Support the Café
Search our site

Holy Land Hospitality

Holy Land Hospitality

Psalm 119:129-136

Proverbs 2:1-9

Philippians 2:12-16

Luke 14:27-33

Today we commemorate St. Benedict of Nursia, regarded as the father of western monasticism. In the rule for his community, Benedict wrote: “Let all guests who arrive be received like Christ, for He is going to say, ‘I came as a guest, and you received Me’ (Matt. 25:35). And to all let due honor be shown, especially to the domestics of the faith and to pilgrims.”

I have just returned from two weeks in Israel and Palestine where my wife and I experienced the grace and gift of hospitality from everyone we met. “Welcome to Palestine (or Israel)! Thank you for visiting us.” We heard it from a young Jewish woman standing at the light rail stop in Jerusalem, from merchants in the warrens of the Old City in Jerusalem and in the suq of old Nablus, from instructors and students at An Najah — Palestine’s national university, from three tough looking young Palestinian men sharing a cigarette on a street corner in Bethlehem literally in the shadow of the Israeli “security barricade,” from a Jewish scholar who styles himself a “leftist Zionist,” from the young priest and the 150 children attending summer bible camp at the Anglican church in Zababdeh, and from a conservative Muslim at the Noble Sanctuary atop the Temple Mount.

Stopping for just a minute or two on the sidewalk in Jerusalem, or Nazareth, or Jericho, we could count on someone approaching us: “Are you lost? Do you need directions? Do you need help?” When assured that we did not, the response was always the same: “Thank you for visiting us! Enjoy your stay.” This land — these nations — where tensions run high, where Israeli and Palestinian teenagers are kidnapped and murdered, where one people lob rockets at the other and the other drops bombs on the one, this land of violence, oppression, victimhood, and war is paradoxically a place of surprising and graceful hospitality.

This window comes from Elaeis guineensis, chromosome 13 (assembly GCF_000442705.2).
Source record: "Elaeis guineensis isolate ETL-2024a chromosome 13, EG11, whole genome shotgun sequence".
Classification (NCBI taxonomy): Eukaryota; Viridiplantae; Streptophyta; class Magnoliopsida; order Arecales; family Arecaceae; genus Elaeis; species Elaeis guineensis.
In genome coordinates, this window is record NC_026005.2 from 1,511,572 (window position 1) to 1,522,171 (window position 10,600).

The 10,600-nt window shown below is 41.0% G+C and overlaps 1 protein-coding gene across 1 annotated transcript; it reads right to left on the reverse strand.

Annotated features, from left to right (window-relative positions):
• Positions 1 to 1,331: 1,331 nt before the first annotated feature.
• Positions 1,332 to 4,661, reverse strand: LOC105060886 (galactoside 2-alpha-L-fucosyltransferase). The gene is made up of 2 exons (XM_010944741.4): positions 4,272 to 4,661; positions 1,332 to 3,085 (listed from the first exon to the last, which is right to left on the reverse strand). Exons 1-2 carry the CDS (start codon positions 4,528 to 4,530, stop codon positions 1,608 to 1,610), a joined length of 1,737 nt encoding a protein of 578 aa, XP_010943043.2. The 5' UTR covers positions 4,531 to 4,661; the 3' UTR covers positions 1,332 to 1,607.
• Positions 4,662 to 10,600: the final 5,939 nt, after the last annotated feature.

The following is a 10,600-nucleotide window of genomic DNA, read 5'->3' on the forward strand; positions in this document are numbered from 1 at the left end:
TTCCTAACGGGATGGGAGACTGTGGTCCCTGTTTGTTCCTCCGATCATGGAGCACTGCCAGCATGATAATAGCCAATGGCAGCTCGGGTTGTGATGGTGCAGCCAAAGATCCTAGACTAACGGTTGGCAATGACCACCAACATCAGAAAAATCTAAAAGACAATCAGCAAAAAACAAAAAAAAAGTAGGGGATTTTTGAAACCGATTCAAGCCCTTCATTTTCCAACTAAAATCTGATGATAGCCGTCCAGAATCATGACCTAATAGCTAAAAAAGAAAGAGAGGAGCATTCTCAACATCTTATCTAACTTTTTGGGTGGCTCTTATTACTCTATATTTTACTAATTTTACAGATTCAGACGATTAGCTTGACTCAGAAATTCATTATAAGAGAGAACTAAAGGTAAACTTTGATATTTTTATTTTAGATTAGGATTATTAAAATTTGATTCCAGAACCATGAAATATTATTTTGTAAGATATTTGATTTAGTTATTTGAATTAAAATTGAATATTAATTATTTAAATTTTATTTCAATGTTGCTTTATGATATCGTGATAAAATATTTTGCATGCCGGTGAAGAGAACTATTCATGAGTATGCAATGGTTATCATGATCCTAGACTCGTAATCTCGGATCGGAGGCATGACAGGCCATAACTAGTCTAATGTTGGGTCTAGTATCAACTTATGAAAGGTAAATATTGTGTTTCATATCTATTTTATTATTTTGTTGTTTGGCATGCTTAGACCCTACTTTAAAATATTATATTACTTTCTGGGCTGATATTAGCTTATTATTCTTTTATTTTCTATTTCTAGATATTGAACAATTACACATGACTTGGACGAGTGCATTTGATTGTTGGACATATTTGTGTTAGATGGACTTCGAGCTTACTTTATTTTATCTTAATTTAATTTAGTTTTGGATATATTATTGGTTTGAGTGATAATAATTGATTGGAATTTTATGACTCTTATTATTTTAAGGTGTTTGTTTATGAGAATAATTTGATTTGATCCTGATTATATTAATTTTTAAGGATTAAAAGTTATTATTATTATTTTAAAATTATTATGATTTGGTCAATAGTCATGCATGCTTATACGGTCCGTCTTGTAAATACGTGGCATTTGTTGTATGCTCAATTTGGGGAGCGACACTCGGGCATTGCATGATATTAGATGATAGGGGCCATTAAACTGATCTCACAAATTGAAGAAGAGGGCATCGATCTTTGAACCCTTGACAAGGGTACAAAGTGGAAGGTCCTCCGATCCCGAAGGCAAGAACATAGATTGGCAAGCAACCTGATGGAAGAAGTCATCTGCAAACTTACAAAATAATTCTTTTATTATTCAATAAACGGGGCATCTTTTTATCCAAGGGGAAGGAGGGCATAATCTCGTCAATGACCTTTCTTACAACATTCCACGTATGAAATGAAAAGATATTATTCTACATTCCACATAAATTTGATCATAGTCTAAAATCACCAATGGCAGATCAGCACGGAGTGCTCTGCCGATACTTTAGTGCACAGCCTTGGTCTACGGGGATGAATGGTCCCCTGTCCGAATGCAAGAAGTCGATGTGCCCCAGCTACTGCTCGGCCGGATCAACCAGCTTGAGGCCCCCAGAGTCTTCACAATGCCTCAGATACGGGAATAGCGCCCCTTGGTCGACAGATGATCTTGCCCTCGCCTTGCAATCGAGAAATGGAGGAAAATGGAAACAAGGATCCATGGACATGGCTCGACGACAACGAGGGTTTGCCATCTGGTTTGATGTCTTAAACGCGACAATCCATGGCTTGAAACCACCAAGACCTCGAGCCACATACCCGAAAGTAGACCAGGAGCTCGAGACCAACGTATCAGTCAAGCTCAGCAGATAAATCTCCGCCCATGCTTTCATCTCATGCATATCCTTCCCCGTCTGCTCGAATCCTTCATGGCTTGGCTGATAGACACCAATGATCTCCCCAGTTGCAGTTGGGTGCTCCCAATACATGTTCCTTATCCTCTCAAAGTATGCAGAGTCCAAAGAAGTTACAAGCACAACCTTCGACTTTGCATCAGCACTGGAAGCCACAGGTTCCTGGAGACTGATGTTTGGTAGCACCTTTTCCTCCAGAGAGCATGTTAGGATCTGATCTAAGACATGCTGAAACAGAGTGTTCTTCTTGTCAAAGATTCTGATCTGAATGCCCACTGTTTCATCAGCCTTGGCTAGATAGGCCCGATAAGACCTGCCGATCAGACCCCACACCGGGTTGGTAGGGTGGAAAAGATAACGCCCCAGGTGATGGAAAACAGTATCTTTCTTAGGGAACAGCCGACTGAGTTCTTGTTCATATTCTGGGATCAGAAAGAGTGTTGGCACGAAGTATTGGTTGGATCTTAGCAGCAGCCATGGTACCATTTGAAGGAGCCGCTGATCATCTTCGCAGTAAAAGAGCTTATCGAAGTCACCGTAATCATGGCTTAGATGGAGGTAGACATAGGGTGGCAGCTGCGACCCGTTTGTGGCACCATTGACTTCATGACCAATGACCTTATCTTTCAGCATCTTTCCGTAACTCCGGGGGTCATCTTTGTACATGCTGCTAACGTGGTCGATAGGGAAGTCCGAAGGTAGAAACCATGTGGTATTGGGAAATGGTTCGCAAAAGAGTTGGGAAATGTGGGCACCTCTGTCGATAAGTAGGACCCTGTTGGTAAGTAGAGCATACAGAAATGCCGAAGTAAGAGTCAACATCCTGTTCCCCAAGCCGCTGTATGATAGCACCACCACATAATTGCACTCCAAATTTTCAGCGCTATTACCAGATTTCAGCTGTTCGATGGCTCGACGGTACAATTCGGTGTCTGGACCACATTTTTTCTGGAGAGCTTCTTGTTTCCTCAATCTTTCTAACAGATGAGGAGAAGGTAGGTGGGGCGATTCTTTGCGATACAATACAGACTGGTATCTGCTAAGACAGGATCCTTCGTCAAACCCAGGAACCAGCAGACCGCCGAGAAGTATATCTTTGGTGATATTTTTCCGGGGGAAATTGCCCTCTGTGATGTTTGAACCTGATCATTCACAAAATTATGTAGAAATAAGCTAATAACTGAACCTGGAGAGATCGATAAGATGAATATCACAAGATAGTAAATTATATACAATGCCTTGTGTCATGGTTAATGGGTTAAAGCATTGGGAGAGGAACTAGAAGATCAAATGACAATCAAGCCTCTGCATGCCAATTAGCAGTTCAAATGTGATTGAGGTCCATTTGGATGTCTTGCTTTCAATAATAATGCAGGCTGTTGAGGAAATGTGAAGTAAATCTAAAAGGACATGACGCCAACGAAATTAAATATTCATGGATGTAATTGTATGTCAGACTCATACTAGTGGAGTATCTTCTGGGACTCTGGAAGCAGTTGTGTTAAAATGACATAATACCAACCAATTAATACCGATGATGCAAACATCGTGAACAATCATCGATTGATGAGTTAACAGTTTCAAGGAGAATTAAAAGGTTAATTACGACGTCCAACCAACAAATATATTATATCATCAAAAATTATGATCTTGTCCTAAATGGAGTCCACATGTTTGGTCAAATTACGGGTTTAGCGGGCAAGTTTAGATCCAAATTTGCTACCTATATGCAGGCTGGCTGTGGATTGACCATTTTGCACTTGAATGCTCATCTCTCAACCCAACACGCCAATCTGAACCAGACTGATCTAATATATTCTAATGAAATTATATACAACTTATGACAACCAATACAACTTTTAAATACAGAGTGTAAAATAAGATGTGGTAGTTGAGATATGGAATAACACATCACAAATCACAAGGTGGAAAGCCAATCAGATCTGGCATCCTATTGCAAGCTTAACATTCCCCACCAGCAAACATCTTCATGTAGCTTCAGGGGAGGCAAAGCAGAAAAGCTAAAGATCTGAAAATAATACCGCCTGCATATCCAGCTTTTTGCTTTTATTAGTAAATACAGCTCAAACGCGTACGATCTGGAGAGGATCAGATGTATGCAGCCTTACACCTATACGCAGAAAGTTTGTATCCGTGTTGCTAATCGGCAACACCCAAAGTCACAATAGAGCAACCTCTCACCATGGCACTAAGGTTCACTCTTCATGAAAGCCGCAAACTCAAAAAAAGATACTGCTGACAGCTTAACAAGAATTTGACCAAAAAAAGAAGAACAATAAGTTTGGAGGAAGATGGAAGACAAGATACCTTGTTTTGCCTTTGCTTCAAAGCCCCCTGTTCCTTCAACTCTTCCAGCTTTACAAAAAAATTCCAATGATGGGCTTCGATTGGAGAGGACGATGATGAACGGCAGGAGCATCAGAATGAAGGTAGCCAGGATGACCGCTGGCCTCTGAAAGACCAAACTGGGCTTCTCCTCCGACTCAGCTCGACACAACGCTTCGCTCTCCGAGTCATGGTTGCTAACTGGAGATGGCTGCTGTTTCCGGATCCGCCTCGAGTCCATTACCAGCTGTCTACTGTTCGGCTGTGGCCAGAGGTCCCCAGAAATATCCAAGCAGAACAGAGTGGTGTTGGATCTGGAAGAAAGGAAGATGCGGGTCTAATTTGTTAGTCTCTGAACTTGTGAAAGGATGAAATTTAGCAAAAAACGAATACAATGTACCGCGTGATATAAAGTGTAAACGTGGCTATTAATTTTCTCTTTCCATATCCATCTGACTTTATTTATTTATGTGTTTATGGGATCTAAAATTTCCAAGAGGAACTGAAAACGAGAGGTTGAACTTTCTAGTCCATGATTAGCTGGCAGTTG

We saw it most clearly in the town of Burqin where we visited the small Greek Orthodox Church of St. George which stands on the place where it is believed Jesus healed ten lepers. In this town of 7,000 Muslims, a small community of 65 Christians maintains the witness of the Gospel. Their love and dedication is readily apparent in the care they lavish on their place of worship. It is documented to be the fourth oldest continuously used Christian worship place in the world; for almost 1700 years followers of Jesus have gathered to pray, give thanks, and celebrate the Holy Mysteries on this spot.

After our visit to the church, we were treated to lunch in the home of a member family. They had rearranged their dining and living spaces to accommodate tables and seating for our group of eighteen. With the help of other women and some young boys in the congregation, our hostess Neda set tables heaped cucumber-and-tomato salad, yoghurt, pita bread, humus, and huge platters of rice with chicken and lamb shwarma; there was enough food to feed four or five times our number! “This woman has a black-belt in hospitality!” one of our group exclaimed.